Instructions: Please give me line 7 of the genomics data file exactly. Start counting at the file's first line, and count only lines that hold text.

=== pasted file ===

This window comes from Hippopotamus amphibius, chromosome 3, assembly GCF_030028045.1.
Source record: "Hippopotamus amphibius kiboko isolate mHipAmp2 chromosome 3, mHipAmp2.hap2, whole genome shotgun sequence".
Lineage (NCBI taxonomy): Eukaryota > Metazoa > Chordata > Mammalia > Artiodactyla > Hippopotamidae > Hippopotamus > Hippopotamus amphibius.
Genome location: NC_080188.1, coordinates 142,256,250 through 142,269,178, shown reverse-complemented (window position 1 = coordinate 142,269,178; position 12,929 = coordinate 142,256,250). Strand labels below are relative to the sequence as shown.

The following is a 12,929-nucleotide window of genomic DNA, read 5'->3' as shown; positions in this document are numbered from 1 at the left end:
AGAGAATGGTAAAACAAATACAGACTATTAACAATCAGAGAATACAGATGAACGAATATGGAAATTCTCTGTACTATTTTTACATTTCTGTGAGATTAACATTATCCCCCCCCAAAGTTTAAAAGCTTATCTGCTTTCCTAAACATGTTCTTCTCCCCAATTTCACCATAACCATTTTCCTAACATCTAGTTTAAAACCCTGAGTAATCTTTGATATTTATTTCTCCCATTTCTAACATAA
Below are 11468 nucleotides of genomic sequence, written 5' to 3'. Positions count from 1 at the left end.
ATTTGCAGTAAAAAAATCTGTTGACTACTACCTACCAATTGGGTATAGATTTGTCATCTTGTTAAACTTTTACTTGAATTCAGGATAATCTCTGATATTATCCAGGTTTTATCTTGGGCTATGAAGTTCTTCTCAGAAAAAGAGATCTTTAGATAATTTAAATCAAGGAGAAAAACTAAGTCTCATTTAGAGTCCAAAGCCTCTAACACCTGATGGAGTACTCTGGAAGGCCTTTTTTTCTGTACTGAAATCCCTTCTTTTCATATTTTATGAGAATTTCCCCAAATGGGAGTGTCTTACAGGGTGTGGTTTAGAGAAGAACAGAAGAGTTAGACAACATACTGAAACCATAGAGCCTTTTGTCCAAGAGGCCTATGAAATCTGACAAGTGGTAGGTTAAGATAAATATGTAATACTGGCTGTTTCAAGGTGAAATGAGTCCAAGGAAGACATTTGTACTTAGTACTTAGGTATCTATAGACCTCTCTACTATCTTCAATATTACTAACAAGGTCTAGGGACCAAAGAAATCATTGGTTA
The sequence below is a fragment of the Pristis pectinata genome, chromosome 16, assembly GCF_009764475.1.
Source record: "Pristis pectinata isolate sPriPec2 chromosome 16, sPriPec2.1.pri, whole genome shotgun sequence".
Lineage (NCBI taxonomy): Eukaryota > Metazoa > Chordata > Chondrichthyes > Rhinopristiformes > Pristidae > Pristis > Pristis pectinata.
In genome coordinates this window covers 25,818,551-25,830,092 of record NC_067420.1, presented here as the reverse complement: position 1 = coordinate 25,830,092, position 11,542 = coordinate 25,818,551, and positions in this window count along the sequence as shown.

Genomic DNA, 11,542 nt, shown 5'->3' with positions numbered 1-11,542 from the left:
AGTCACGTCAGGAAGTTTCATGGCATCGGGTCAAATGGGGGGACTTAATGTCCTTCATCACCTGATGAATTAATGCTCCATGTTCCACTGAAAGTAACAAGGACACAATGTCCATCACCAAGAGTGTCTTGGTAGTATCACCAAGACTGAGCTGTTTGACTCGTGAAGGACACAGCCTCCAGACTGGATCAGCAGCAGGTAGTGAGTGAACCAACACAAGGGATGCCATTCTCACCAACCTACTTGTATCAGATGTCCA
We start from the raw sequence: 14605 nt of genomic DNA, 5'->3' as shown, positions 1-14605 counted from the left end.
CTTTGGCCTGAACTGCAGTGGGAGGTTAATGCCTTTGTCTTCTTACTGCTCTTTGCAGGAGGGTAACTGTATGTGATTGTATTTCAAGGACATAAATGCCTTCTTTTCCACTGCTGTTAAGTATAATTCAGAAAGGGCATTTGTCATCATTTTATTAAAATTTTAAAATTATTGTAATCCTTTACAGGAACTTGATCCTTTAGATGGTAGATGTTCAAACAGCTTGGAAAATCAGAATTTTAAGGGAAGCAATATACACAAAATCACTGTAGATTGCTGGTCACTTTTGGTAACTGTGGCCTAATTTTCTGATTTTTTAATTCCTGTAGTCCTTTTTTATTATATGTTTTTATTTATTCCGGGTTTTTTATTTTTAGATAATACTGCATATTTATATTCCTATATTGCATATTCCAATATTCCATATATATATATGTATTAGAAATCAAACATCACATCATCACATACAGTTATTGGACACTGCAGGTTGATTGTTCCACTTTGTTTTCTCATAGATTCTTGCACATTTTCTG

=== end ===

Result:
Below are 11468 nucleotides of genomic sequence, written 5' to 3'. Positions count from 1 at the left end.